Sugar-coated: Your Politically, Economically, Globally Significant Grocery List

“Your food’s been around the world and I, I, I…” – Photo by Chef Michael

When we think of the types of exports that, in this modern 21st century day and age, significantly shape or change the course of a nation(s), food is not at the top of the list. Most attention, especially in common news media, focuses on the big post-industrial power markets of things like oil, gold, coal, copper, diamonds, weapons, electronics and mechanical manufacturing. And while the international trade of all of these are undoubtedly the main collective driving force of today’s global economy and international politics, as well as making up a huge portion of a nation’s job market, it is the international trade of basic commodities necessary to sustain life that create a foundation allowing the former.

A nation cannot sustainably flourish economically, politically, or socially, in any of the big-ticket resource markets if that nation’s people aren’t getting the food they need (or want). In a way, there are a lot of similar dynamics today in the world food market as there were in colonial times up through colonialism of the first part of the 20th century. The richest and most politically powerful nations, one way and from someplace or another, keep their desired food imports coming in. Nations, that over the past 100 years formed and gained sovereignty, whose economic histories are mainly of the food export-driven variety, are still fundamental in the overall global economy. In addition, many countries (in the tropics are prime examples) that have undergone development of major nonrenewable-resource market economies also simultaneously contribute to the arguably more necessary markets of agriculture.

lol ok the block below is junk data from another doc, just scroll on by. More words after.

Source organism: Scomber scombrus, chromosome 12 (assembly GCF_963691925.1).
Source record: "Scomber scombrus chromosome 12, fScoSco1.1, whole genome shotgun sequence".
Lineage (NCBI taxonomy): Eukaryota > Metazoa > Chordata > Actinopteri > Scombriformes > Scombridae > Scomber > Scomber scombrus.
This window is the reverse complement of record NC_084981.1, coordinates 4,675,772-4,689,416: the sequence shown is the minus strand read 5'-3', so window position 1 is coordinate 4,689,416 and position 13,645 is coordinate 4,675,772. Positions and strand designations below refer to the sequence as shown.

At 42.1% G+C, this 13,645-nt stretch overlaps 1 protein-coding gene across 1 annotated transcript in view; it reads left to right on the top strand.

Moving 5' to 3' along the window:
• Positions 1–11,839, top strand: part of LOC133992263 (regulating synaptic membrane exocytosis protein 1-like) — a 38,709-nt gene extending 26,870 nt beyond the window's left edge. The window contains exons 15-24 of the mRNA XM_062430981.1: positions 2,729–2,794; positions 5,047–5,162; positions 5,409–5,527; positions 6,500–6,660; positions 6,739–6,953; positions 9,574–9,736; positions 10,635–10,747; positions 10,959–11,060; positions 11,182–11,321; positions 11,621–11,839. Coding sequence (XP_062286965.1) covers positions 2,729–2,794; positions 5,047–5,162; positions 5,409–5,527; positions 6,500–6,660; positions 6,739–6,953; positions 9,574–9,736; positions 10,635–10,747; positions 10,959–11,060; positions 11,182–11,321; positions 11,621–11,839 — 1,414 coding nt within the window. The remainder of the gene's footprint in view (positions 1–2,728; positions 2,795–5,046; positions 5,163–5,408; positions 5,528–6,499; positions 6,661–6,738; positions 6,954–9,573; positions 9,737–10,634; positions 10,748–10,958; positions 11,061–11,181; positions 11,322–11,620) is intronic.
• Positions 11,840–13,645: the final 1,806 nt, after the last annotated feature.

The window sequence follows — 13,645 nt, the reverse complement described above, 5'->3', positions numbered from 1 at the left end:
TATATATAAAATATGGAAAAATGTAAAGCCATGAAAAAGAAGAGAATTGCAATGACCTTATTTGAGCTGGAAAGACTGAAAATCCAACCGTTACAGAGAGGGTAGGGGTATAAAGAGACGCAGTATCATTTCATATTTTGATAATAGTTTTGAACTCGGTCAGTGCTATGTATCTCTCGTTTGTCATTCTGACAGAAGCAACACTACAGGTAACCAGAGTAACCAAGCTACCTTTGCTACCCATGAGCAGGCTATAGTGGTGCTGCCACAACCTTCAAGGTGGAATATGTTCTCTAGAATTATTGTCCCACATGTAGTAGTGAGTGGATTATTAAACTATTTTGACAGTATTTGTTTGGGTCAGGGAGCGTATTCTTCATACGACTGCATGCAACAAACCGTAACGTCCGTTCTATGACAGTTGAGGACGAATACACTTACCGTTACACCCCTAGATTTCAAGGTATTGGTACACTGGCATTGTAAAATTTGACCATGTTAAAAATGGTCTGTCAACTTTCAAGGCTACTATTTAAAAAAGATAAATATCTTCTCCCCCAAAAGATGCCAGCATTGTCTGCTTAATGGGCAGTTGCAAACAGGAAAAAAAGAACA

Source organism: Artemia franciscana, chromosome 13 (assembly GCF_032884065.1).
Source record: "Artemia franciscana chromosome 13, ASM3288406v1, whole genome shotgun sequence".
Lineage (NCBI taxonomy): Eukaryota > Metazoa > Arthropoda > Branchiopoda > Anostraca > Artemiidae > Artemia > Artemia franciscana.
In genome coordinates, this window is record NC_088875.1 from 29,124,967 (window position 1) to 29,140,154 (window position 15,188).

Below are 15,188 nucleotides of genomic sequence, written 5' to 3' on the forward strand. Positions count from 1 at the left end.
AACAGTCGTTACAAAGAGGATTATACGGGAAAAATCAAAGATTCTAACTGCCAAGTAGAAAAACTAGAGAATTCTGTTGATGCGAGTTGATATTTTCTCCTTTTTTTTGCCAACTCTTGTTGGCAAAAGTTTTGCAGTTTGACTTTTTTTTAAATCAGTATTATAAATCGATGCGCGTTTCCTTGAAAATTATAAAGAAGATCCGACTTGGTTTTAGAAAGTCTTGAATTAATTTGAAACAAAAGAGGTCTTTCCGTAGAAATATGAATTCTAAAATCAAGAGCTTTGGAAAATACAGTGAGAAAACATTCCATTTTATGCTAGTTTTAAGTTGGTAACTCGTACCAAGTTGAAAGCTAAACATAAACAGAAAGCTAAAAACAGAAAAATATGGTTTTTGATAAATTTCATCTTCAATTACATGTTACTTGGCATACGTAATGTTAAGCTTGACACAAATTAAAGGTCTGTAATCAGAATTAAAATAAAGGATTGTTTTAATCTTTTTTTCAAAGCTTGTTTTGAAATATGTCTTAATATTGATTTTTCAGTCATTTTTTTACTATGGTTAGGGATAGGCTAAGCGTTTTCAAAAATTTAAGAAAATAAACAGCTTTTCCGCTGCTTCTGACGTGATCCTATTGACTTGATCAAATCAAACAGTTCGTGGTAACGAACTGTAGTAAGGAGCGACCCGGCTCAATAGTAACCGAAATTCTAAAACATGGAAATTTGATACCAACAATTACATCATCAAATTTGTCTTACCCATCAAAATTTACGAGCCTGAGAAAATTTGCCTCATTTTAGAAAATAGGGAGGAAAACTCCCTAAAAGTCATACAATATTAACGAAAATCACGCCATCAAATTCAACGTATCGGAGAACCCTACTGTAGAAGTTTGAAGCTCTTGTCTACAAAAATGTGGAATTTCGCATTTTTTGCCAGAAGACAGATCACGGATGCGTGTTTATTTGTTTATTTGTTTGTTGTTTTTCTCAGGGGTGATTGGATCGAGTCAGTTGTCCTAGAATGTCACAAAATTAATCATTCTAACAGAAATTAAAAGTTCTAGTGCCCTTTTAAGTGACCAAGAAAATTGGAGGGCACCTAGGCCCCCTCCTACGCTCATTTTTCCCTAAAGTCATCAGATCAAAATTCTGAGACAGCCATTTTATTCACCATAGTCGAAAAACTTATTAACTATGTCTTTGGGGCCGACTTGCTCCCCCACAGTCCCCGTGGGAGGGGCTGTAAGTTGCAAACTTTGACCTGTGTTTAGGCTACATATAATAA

Traditionally “exotic” food items in American and European supermarkets, such as sugar, chocolate, coffee, tropical fruits, vanilla, coconut, cashews, have only gained in popularity, with levels of consumption seeing exponential growth that correlates with population growth. The top consumers of these food items are those importing them. In our class we did a contemplative practice on a simple little piece of chocolate. But as I thought about the chocolate considering what we’ve studied, the food ceased to be a simple, delicious item. There is a complex story behind those chocolate products in the grocery store, one that involves politics and state-society relations, multiple economies of multiple countries, and varying levels of social welfare. The “fair-trade” (versus free trade) concept stands out, and so does thinking about all that went into getting that “American” packaged product on the shelf.

Perhaps you are a Whole-Foods-going stereotypical West Coast outdoorsy type stocking up on those Clif Bars for a summer road trip. One yummy bite might contain cacao from Dominican Republic, palm kernel oil from Nigeria, coconut from India, sugar from Brazil… you get the point. When considering what all of those food-exporting countries’ politico-economic histories have in common, it is obvious to see they are very different than those of the Global North. Most of the states are relatively young in a post-colonial sense, and while many of them also have major non-food export economies, it is at the most basic level the economy and journey of food that connects each nation to one another.

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